UK flight test sees largest unmanned aircraft take off from a Royal Navy aircraft carrier.
Saab help to put 'bite into Bollywood'
Saab have figured out what it takes to make a shark to eat an actor gently.
Apparently it takes five brushless DC thrusters and velocity feedback for precise and rapid control in all directions.
When the Bollywood movie, ‘LUCK’, was filmed in South Africa, a Saab Seaeye Falcon ROV was strapped beneath a giant 4.2 metre long Latex and Polyurethane replica of a tiger shark − then sent to eat luckless victims trying to escape a sinking container.
The realistic swimming motion of the shark and its violent attack can be realistically recreated, thanks to skilful and precise fingertip control of the Falcon by the ROV pilots Steve Wilkinson and Nicolas Stroud of Marine Solutions.
Although small and compact, the Falcon is powerful enough to manoeuvre the 400Kg model in both swimming pool and the open ocean − the tricky bit is being able to balance the buoyancy in sea water and fresh water.
This is not the first time the Falcon and shark have starred together. Owned by the South African special effects company CFX, the shark, has worked on many projects with the ROV, operated by Cape Town based Marine Solutions who specialises in the sales, rental, repairs, maintenance and technical support of underwater systems.
The world-wide success of the Falcon ROV, sees it starring across a range of industries , including oil and gas, defence, marine science, underwater tourism – and now the movies.
Its success comes from ease of handling in hostile environmental conditions and holding steady in strong cross currents. Its distributed intelligence control system also allows up to 128 devices to be connected together on a single RS 485 serial network. This means different equipment can be added easily and changed as needed. Even a rubber shark!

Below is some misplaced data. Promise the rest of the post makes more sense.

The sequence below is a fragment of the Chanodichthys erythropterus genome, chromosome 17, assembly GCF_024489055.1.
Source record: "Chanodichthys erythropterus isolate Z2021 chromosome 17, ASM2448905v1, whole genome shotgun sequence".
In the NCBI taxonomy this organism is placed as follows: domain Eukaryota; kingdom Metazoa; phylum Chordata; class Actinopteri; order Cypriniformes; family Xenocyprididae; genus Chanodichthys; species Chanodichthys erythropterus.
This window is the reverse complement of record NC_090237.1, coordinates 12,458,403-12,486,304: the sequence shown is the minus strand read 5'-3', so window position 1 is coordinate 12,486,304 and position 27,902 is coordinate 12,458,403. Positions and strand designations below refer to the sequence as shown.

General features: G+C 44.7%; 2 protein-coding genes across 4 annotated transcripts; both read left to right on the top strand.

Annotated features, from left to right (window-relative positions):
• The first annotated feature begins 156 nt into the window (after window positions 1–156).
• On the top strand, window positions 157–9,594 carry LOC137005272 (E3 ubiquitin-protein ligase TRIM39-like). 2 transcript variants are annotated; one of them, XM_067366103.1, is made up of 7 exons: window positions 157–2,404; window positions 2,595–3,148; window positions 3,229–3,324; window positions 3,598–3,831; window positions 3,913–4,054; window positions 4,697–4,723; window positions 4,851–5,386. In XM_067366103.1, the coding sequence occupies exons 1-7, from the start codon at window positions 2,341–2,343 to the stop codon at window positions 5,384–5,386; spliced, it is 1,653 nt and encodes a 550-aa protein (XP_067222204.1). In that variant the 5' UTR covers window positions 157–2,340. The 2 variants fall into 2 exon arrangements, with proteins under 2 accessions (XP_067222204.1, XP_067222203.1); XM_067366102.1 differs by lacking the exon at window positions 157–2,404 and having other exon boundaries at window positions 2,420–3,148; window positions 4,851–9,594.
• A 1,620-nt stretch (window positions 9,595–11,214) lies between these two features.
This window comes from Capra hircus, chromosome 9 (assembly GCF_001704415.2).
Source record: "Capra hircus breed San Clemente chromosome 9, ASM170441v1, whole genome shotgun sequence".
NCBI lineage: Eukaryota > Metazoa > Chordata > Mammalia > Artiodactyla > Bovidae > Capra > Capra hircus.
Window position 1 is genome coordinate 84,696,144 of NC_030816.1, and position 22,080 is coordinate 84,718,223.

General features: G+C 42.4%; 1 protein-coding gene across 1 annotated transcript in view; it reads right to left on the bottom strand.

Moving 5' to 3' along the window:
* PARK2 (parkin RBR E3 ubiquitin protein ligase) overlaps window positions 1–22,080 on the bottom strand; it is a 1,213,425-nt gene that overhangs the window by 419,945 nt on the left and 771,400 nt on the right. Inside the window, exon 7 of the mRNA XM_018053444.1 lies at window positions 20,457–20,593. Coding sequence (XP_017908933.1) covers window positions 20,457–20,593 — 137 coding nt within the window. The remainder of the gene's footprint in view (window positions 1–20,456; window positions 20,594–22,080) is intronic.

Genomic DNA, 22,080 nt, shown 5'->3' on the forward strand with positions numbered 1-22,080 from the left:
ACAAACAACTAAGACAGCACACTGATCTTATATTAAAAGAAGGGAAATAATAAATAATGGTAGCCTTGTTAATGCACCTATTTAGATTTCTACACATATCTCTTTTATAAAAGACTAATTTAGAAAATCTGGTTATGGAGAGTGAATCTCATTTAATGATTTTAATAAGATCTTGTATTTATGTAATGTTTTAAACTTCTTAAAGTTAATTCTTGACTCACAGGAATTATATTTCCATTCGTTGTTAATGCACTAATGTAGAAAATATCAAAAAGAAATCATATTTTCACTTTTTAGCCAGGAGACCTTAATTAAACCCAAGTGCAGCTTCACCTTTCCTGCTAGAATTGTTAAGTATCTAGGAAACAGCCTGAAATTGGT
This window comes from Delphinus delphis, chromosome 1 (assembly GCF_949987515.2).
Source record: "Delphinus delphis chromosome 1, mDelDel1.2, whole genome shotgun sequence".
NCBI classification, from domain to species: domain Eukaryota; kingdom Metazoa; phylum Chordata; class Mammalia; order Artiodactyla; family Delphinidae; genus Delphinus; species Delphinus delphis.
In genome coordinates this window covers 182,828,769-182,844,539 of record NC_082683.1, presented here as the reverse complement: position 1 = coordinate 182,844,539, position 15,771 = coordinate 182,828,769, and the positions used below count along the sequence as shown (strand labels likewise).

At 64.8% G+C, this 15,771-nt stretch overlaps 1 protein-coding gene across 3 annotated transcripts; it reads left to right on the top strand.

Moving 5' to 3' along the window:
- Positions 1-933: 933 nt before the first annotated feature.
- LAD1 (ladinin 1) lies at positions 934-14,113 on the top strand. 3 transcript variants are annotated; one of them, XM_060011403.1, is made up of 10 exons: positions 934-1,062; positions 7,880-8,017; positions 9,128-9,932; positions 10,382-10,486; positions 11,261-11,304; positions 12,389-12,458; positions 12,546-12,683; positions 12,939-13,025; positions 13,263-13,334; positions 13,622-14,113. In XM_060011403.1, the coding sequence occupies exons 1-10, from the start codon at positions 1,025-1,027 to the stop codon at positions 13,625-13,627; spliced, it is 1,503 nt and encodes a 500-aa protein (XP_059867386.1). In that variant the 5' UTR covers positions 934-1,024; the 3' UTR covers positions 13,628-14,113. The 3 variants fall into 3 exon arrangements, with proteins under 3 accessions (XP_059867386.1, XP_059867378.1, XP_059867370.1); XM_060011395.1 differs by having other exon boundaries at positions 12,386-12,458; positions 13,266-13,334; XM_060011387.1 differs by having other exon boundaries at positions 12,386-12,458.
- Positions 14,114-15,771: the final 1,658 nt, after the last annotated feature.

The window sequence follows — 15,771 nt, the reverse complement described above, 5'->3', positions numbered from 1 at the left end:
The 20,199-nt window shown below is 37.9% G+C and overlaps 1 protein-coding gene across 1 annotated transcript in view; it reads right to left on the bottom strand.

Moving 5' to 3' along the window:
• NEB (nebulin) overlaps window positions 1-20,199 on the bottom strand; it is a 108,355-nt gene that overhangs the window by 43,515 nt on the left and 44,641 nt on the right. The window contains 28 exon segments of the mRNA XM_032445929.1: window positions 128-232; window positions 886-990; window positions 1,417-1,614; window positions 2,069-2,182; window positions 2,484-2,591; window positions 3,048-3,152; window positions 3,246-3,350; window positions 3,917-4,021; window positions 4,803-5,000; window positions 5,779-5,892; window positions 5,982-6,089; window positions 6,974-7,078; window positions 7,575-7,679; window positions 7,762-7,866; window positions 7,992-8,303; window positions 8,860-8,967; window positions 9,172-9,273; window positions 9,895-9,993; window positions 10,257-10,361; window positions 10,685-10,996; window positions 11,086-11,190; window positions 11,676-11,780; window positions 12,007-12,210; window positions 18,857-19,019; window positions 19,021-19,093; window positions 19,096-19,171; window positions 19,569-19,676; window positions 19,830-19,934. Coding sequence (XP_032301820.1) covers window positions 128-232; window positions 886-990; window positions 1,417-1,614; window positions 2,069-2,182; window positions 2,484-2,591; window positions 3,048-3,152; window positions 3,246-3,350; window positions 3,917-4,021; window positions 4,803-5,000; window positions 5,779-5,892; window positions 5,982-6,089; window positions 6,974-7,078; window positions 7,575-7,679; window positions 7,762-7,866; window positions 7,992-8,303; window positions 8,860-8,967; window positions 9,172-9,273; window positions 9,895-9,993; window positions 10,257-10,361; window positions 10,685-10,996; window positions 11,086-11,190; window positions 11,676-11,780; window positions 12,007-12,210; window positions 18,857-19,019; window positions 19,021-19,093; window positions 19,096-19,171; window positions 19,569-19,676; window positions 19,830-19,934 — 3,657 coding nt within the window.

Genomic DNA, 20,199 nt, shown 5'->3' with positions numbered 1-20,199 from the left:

More from Uncrewed Vehicles
CATIC have displayed its new AR-2000 drone at Dubai Airshow 2023, emphasising ship-based capabilities with PLA already purchasing.
Australia has ordered four Northrop Grumman MQ-4C Triton UAS which can operate as an uncrewed maritime patrol aircraft (MPA) alongside the country’s in-service Boeing P-8A MPA fleet.
The Khronos tethered UAS has been designed to be simple to use and has drawn on Elistair’s experience with hundreds of existing customers.
The use of long-duration Uncrewed Surface Vehicles for maritime surveillance and monitoring has become part of the fleet inventory as navies try to reduce the level of effort required to gather intelligence on areas of interest.
A growing number of uncrewed systems have been on show at Sydney's Indo-Pacific Maritime exhibition with a select few currently being trialled to see if they can enhance the Royal Australian Navy's surveillance levels.